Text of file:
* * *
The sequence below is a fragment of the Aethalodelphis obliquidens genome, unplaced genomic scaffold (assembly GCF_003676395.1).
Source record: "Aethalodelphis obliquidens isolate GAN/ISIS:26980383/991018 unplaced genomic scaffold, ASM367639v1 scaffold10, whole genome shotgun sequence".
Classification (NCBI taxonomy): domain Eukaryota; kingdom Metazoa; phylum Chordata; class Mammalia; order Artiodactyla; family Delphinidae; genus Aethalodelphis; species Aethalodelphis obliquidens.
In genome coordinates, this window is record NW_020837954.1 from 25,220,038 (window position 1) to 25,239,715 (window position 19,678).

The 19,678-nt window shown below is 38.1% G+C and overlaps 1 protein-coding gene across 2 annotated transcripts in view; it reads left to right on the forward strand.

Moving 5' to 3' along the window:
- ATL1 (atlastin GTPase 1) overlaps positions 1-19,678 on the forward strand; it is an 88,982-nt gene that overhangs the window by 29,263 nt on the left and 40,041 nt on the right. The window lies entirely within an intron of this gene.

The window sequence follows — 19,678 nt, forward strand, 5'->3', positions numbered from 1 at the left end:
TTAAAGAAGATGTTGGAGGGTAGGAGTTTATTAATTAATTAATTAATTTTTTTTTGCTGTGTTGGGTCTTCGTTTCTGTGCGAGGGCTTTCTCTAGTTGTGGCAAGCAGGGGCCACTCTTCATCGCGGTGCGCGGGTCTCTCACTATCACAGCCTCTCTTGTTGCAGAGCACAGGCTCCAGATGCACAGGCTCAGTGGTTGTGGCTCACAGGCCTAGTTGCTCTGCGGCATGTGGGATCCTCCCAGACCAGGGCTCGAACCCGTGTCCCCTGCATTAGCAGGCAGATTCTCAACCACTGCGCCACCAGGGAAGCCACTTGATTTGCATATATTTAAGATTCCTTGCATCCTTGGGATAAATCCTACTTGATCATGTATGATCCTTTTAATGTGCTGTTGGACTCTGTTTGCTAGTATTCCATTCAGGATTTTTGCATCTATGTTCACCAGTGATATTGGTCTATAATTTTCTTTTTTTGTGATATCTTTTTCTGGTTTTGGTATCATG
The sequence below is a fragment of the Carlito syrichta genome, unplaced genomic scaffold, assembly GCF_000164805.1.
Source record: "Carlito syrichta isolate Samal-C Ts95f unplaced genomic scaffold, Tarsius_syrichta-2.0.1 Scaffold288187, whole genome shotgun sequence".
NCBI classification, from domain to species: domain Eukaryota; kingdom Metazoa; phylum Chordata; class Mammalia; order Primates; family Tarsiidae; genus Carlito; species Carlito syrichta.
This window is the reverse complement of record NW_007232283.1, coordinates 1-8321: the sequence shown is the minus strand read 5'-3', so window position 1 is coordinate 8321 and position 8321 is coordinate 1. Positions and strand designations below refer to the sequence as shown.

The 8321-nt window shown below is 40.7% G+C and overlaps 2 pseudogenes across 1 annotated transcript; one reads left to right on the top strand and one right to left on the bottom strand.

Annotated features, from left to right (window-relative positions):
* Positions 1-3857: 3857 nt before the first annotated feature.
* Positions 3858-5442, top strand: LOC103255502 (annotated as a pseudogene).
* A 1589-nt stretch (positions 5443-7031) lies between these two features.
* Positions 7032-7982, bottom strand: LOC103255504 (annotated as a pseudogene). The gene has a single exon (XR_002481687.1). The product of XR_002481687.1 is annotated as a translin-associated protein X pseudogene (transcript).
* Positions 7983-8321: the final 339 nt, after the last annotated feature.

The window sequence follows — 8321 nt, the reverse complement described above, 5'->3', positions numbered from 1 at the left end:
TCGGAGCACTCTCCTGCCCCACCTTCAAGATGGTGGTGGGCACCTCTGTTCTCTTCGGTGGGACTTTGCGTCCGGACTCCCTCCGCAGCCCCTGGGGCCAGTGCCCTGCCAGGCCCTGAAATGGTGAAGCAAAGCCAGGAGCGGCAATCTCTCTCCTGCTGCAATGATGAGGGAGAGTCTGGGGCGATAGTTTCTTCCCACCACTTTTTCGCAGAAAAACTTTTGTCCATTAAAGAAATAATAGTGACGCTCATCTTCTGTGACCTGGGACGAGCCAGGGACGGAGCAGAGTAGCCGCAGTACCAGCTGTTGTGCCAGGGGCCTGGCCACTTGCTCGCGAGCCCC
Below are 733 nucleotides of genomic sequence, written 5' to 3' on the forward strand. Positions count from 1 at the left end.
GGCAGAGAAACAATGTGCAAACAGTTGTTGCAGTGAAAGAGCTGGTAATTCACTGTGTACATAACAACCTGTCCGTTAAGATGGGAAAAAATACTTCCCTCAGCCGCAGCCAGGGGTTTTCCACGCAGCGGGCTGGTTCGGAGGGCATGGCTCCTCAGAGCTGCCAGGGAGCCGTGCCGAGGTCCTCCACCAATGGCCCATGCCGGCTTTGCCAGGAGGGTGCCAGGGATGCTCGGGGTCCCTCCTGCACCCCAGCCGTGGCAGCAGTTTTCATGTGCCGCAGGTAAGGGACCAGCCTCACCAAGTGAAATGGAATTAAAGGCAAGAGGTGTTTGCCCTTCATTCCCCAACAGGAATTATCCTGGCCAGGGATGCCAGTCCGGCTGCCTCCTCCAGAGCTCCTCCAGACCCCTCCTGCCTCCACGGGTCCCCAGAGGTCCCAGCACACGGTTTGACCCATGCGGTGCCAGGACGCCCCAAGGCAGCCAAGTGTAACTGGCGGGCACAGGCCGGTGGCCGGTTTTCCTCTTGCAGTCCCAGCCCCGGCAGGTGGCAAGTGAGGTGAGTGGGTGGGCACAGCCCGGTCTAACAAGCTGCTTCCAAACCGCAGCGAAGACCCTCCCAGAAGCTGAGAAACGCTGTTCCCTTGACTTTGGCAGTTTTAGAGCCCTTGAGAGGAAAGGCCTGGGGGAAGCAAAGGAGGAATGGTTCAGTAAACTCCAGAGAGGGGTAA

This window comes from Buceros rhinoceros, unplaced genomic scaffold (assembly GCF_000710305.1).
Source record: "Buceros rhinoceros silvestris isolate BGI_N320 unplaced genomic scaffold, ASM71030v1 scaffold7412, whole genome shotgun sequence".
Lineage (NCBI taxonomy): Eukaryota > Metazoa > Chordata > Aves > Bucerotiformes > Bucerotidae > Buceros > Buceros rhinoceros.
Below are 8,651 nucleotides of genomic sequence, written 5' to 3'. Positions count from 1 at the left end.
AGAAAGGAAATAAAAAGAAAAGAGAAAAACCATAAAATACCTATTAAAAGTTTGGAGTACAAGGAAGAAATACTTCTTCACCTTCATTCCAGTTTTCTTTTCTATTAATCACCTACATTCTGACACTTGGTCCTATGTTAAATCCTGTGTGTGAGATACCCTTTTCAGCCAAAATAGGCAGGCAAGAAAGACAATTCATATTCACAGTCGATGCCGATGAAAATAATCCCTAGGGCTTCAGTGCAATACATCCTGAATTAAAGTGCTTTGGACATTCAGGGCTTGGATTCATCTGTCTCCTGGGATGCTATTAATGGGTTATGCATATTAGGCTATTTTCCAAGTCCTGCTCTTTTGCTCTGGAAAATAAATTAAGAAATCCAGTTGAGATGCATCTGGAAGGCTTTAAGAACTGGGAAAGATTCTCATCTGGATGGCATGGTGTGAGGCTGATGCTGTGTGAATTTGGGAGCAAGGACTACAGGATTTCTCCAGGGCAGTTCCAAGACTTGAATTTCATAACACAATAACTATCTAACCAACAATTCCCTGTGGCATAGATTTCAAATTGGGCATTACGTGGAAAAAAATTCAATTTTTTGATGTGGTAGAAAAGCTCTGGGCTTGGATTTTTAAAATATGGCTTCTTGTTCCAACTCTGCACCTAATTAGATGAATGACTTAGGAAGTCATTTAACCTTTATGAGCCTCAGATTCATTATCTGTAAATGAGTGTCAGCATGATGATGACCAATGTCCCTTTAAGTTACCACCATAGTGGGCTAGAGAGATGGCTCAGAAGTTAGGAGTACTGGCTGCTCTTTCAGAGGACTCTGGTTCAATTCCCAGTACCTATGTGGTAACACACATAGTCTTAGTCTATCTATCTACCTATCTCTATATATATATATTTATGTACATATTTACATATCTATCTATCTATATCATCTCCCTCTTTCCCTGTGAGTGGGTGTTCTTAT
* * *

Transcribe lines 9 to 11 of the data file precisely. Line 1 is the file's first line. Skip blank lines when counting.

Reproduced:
TTAAAGAAGATGTTGGAGGGTAGGAGTTTATTAATTAATTAATTAATTTTTTTTTGCTGTGTTGGGTCTTCGTTTCTGTGCGAGGGCTTTCTCTAGTTGTGGCAAGCAGGGGCCACTCTTCATCGCGGTGCGCGGGTCTCTCACTATCACAGCCTCTCTTGTTGCAGAGCACAGGCTCCAGATGCACAGGCTCAGTGGTTGTGGCTCACAGGCCTAGTTGCTCTGCGGCATGTGGGATCCTCCCAGACCAGGGCTCGAACCCGTGTCCCCTGCATTAGCAGGCAGATTCTCAACCACTGCGCCACCAGGGAAGCCACTTGATTTGCATATATTTAAGATTCCTTGCATCCTTGGGATAAATCCTACTTGATCATGTATGATCCTTTTAATGTGCTGTTGGACTCTGTTTGCTAGTATTCCATTCAGGATTTTTGCATCTATGTTCACCAGTGATATTGGTCTATAATTTTCTTTTTTTGTGATATCTTTTTCTGGTTTTGGTATCATG
The sequence below is a fragment of the Carlito syrichta genome, unplaced genomic scaffold, assembly GCF_000164805.1.
Source record: "Carlito syrichta isolate Samal-C Ts95f unplaced genomic scaffold, Tarsius_syrichta-2.0.1 Scaffold288187, whole genome shotgun sequence".